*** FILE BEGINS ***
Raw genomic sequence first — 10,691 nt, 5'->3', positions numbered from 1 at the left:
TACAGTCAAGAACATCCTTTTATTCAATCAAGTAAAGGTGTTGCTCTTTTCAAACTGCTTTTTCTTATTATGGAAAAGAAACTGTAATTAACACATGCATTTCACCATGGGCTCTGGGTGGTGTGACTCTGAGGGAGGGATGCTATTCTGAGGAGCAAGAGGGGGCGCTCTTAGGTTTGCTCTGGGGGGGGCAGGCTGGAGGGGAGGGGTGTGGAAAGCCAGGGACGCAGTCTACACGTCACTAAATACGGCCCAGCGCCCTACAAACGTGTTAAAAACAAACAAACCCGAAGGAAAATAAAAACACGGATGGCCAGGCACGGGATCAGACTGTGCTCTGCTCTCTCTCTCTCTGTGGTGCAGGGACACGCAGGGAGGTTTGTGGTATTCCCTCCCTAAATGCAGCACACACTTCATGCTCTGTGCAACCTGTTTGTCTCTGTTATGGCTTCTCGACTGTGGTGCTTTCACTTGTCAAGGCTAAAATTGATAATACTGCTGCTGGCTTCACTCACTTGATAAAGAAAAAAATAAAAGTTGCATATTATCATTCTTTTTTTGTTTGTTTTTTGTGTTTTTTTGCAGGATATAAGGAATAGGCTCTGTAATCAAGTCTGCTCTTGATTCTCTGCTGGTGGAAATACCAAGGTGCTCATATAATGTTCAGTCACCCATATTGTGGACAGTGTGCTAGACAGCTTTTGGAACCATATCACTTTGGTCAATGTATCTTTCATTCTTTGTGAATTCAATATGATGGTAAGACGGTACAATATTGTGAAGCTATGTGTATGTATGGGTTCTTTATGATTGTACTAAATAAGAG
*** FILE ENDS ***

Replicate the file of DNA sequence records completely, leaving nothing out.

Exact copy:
Raw genomic sequence first — 10,691 nt, 5'->3', positions numbered from 1 at the left:
TACAGTCAAGAACATCCTTTTATTCAATCAAGTAAAGGTGTTGCTCTTTTCAAACTGCTTTTTCTTATTATGGAAAAGAAACTGTAATTAACACATGCATTTCACCATGGGCTCTGGGTGGTGTGACTCTGAGGGAGGGATGCTATTCTGAGGAGCAAGAGGGGGCGCTCTTAGGTTTGCTCTGGGGGGGGCAGGCTGGAGGGGAGGGGTGTGGAAAGCCAGGGACGCAGTCTACACGTCACTAAATACGGCCCAGCGCCCTACAAACGTGTTAAAAACAAACAAACCCGAAGGAAAATAAAAACACGGATGGCCAGGCACGGGATCAGACTGTGCTCTGCTCTCTCTCTCTCTGTGGTGCAGGGACACGCAGGGAGGTTTGTGGTATTCCCTCCCTAAATGCAGCACACACTTCATGCTCTGTGCAACCTGTTTGTCTCTGTTATGGCTTCTCGACTGTGGTGCTTTCACTTGTCAAGGCTAAAATTGATAATACTGCTGCTGGCTTCACTCACTTGATAAAGAAAAAAATAAAAGTTGCATATTATCATTCTTTTTTTGTTTGTTTTTTGTGTTTTTTTGCAGGATATAAGGAATAGGCTCTGTAATCAAGTCTGCTCTTGATTCTCTGCTGGTGGAAATACCAAGGTGCTCATATAATGTTCAGTCACCCATATTGTGGACAGTGTGCTAGACAGCTTTTGGAACCATATCACTTTGGTCAATGTATCTTTCATTCTTTGTGAATTCAATATGATGGTAAGACGGTACAATATTGTGAAGCTATGTGTATGTATGGGTTCTTTATGATTGTACTAAATAAGAG